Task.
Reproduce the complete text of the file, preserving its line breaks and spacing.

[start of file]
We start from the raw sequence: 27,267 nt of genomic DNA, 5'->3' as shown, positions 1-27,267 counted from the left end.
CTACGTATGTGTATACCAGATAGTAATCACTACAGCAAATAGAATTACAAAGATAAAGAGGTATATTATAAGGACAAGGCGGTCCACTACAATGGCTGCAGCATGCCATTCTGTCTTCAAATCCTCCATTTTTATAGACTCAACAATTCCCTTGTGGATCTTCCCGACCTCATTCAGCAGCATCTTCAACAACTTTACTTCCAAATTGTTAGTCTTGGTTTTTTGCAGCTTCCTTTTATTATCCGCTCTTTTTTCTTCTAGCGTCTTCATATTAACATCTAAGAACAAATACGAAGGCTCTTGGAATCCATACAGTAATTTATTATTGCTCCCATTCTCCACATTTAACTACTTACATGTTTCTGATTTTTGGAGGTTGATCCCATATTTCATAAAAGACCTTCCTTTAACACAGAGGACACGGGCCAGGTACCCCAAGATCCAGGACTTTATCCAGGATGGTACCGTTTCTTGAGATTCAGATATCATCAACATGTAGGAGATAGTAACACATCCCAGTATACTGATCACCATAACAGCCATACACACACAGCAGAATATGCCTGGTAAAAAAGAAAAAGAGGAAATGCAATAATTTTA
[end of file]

We start from the raw sequence: 27,267 nt of genomic DNA, 5'->3' as shown, positions 1-27,267 counted from the left end.
CTACGTATGTGTATACCAGATAGTAATCACTACAGCAAATAGAATTACAAAGATAAAGAGGTATATTATAAGGACAAGGCGGTCCACTACAATGGCTGCAGCATGCCATTCTGTCTTCAAATCCTCCATTTTTATAGACTCAACAATTCCCTTGTGGATCTTCCCGACCTCATTCAGCAGCATCTTCAACAACTTTACTTCCAAATTGTTAGTCTTGGTTTTTTGCAGCTTCCTTTTATTATCCGCTCTTTTTTCTTCTAGCGTCTTCATATTAACATCTAAGAACAAATACGAAGGCTCTTGGAATCCATACAGTAATTTATTATTGCTCCCATTCTCCACATTTAACTACTTACATGTTTCTGATTTTTGGAGGTTGATCCCATATTTCATAAAAGACCTTCCTTTAACACAGAGGACACGGGCCAGGTACCCCAAGATCCAGGACTTTATCCAGGATGGTACCGTTTCTTGAGATTCAGATATCATCAACATGTAGGAGATAGTAACACATCCCAGTATACTGATCACCATAACAGCCATACACACACAGCAGAATATGCCTGGTAAAAAAGAAAAAGAGGAAATGCAATAATTTTA